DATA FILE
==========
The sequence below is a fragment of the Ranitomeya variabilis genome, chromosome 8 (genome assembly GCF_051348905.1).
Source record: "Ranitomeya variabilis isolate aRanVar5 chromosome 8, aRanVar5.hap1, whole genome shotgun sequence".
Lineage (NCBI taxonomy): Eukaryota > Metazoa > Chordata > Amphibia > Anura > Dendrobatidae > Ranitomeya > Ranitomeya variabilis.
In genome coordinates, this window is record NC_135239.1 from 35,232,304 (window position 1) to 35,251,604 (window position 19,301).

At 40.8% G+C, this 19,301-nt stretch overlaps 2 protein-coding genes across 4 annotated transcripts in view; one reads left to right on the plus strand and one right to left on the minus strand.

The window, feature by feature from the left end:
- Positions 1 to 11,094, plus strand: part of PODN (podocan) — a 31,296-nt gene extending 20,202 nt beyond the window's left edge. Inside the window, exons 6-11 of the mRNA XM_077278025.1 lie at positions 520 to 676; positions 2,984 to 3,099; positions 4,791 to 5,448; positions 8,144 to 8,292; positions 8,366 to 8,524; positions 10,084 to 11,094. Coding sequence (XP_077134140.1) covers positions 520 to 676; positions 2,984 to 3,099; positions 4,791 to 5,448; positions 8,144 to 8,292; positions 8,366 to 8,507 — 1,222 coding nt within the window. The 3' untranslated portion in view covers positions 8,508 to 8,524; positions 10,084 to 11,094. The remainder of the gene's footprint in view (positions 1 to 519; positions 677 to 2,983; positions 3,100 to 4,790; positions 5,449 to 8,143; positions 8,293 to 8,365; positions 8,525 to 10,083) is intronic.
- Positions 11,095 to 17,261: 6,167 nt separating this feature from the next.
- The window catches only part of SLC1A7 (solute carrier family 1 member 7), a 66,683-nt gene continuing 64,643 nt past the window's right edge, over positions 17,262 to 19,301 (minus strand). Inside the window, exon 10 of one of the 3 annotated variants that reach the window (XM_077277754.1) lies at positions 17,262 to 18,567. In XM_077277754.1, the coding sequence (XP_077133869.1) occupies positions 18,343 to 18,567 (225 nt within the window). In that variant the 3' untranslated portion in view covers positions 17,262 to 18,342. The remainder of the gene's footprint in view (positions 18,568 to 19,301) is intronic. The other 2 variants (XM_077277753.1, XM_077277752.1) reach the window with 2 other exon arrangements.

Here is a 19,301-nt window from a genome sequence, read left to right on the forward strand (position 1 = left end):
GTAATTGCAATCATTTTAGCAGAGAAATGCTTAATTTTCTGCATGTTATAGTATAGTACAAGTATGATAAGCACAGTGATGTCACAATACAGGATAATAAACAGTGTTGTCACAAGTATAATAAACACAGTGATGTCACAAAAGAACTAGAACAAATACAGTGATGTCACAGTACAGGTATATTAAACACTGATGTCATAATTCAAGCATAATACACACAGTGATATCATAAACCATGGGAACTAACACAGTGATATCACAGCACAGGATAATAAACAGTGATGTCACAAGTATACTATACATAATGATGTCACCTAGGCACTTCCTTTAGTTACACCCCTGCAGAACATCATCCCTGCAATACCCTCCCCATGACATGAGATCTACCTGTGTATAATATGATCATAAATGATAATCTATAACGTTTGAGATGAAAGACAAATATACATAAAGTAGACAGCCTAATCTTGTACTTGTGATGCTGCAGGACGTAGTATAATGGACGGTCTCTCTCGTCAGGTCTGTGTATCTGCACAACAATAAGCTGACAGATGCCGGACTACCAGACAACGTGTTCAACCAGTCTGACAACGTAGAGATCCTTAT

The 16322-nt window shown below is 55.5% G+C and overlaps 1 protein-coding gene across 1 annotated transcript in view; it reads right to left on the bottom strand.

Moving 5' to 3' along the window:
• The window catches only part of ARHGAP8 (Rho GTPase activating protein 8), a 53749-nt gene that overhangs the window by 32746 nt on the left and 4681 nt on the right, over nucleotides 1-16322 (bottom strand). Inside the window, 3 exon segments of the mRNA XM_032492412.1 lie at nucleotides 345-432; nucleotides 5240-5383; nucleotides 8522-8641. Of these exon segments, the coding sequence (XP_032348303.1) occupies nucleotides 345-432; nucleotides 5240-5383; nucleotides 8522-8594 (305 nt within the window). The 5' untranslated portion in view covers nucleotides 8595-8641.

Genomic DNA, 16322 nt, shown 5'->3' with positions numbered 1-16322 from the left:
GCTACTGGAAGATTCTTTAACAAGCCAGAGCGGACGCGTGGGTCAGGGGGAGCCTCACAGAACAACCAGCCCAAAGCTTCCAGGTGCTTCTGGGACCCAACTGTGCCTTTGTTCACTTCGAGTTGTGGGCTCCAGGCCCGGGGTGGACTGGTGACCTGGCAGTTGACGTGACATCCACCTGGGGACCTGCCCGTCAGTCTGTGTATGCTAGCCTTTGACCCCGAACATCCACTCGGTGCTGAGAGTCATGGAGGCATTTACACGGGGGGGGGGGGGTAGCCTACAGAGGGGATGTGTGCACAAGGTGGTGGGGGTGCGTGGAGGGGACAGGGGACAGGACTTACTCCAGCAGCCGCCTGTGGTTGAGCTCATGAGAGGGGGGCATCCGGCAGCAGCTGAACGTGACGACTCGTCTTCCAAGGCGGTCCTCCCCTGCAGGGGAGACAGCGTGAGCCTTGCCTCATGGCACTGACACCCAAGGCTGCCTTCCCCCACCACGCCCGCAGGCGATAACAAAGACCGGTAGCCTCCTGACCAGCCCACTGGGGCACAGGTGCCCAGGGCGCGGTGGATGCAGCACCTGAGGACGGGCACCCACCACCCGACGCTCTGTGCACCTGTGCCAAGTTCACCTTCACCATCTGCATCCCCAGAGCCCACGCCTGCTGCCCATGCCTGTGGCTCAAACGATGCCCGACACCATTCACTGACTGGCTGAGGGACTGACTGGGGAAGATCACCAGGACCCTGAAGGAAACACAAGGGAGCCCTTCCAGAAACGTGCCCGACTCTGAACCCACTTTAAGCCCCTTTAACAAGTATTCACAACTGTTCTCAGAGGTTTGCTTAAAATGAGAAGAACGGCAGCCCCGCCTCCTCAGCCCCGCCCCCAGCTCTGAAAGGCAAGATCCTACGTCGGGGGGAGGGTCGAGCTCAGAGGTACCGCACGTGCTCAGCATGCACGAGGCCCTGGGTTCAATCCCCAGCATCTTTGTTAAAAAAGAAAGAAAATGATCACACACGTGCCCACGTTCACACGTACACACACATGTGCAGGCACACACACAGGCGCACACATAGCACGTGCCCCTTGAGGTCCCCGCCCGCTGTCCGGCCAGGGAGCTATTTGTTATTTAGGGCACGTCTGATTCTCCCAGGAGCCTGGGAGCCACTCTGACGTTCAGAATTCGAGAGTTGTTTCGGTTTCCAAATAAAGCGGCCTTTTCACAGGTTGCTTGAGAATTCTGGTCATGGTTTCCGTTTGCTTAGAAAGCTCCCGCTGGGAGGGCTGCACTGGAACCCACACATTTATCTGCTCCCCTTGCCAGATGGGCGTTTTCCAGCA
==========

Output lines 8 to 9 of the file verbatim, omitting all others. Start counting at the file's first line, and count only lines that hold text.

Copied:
- Positions 11,095 to 17,261: 6,167 nt separating this feature from the next.
- The window catches only part of SLC1A7 (solute carrier family 1 member 7), a 66,683-nt gene continuing 64,643 nt past the window's right edge, over positions 17,262 to 19,301 (minus strand). Inside the window, exon 10 of one of the 3 annotated variants that reach the window (XM_077277754.1) lies at positions 17,262 to 18,567. In XM_077277754.1, the coding sequence (XP_077133869.1) occupies positions 18,343 to 18,567 (225 nt within the window). In that variant the 3' untranslated portion in view covers positions 17,262 to 18,342. The remainder of the gene's footprint in view (positions 18,568 to 19,301) is intronic. The other 2 variants (XM_077277753.1, XM_077277752.1) reach the window with 2 other exon arrangements.